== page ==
How can my child maintain academic skills over the summer?

     Most kids view summer as a welcome reprieve from the classroom and aren’t anxious to work on academic subjects at home. This causes many parents to worry that their child will lose ground over the summer. They believe that after two and one-half to three months without math, reading, and spelling, he’ll forget a great deal and may fall behind.

     Some parents decide to enroll their child in summer school, either for remedial work or enrichment. Most school systems offer a summer program, usually aimed at students with academic difficulties. Some parents hire a tutor to maintain or enhance their child’s academic skills. However, most families don’t pursue such structured learning during the summer.

     Instead, they design their own plans (or plans suggested by their child’s teacher) to keep the summer months from being all play and no work. Parents may have him read for a certain period each day, or she may set goals for the summer such as learning multiplication tables, studying vocabulary words, researching a topic, or working through a book of science experiments.

     The most important thing you can do to help your child maintain his skills is encourage him to read. You can get reading lists from the school, libraries, on-line sites, and books about literacy. Encourage your child to join the local library summer reading club. Let him choose materials that interest him—novels, biographies, sports stories, magazines. If he has a hobby, urge him to read about his subject and study it in-depth.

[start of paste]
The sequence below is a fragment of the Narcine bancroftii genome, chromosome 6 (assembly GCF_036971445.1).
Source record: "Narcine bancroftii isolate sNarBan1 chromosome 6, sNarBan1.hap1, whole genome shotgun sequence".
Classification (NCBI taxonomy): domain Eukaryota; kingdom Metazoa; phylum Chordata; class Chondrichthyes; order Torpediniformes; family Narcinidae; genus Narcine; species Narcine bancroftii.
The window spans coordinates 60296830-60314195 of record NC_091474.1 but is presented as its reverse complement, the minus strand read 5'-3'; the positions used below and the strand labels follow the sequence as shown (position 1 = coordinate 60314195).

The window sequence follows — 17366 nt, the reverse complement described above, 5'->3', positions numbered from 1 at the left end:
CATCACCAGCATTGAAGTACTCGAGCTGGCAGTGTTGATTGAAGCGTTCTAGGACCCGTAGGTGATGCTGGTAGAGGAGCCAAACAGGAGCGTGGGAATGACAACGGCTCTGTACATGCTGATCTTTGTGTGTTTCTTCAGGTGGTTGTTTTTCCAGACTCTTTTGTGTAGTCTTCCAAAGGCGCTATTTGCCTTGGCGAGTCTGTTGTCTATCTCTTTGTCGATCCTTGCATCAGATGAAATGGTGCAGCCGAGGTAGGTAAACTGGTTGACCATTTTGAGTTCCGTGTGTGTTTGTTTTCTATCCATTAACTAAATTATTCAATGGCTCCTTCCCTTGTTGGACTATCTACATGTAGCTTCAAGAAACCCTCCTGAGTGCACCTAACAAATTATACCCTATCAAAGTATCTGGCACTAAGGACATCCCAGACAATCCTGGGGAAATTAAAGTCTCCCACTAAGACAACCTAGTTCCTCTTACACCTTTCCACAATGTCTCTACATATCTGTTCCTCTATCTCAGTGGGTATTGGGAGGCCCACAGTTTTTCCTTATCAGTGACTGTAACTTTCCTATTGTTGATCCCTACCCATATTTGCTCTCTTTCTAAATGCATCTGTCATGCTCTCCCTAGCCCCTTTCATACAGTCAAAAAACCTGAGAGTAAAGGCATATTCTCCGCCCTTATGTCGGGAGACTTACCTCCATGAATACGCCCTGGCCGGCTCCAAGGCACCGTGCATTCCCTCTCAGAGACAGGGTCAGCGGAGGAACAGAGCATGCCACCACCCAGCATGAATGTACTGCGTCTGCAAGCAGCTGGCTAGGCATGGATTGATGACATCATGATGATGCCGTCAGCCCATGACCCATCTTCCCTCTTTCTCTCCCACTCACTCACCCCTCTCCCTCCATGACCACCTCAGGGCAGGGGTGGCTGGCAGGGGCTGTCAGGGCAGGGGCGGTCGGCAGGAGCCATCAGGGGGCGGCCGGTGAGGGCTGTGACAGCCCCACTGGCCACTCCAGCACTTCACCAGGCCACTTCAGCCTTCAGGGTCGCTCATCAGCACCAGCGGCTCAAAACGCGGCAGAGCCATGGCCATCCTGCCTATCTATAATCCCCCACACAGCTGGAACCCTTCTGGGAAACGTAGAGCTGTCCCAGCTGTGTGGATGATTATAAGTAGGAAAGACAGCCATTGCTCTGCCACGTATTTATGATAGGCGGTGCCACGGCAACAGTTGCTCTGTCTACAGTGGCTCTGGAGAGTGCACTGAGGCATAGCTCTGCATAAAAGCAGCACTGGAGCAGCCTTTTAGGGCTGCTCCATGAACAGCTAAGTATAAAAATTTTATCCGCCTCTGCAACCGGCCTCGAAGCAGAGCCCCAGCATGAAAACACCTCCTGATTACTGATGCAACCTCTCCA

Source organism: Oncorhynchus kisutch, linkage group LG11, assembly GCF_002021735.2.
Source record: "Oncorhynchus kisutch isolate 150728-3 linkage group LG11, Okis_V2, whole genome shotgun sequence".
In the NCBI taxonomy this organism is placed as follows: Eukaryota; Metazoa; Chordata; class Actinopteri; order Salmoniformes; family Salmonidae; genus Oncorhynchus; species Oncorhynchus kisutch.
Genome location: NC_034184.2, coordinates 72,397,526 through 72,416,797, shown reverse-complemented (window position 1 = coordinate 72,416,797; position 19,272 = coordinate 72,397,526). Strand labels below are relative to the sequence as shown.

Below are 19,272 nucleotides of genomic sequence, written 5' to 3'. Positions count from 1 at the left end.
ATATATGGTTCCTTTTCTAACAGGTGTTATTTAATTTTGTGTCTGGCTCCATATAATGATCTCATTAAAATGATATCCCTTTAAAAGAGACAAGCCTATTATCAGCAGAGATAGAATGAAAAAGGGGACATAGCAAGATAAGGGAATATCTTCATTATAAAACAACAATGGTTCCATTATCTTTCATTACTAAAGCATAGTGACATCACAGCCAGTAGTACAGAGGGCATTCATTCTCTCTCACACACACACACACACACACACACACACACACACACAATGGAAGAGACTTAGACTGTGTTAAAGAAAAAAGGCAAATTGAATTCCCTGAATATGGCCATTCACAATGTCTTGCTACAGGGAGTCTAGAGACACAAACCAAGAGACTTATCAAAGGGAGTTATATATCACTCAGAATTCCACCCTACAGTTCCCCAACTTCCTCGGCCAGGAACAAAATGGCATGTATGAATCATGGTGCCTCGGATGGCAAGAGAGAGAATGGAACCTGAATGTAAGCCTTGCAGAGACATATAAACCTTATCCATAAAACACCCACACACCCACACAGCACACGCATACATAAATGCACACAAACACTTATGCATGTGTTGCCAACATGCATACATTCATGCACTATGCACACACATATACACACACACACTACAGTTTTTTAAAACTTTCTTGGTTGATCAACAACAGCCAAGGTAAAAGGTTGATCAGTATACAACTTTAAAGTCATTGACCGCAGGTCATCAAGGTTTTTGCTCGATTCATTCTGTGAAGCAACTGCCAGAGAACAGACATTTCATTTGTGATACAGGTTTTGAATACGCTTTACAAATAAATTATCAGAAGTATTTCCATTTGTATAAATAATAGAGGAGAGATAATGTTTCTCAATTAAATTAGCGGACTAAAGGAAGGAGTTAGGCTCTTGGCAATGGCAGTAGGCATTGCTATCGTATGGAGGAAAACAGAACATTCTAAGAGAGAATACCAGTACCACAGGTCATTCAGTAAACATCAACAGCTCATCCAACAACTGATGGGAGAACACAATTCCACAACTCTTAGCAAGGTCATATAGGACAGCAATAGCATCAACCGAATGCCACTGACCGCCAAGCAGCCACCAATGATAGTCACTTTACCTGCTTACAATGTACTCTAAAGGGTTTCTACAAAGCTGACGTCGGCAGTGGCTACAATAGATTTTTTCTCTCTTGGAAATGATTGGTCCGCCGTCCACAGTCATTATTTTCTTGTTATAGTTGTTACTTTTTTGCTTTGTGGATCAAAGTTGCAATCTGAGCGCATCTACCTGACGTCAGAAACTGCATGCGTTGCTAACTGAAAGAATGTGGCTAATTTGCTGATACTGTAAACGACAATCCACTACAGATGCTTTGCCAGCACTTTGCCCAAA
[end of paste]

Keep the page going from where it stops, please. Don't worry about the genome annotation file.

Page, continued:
You should also encourage him to write. He may like keeping a journal or computer file of his daily activities, thoughts, and feelings. He can write stories and poems or a play that he and his friends or siblings can act out. He can also write letters and emails to friends, relatives, or a pen pal.

     You can set aside time to read out loud to him or to work on specific areas with which he needs help. But keep the lessons short and light and consider offering occasional rewards to keep him going. If he does math or spelling periodically, he may accomplish quite a bit before school begins. Academic learning can certainly continue during the summer, but you should present it in a relaxed way, remembering that your child sees summer primarily as a time for fun.

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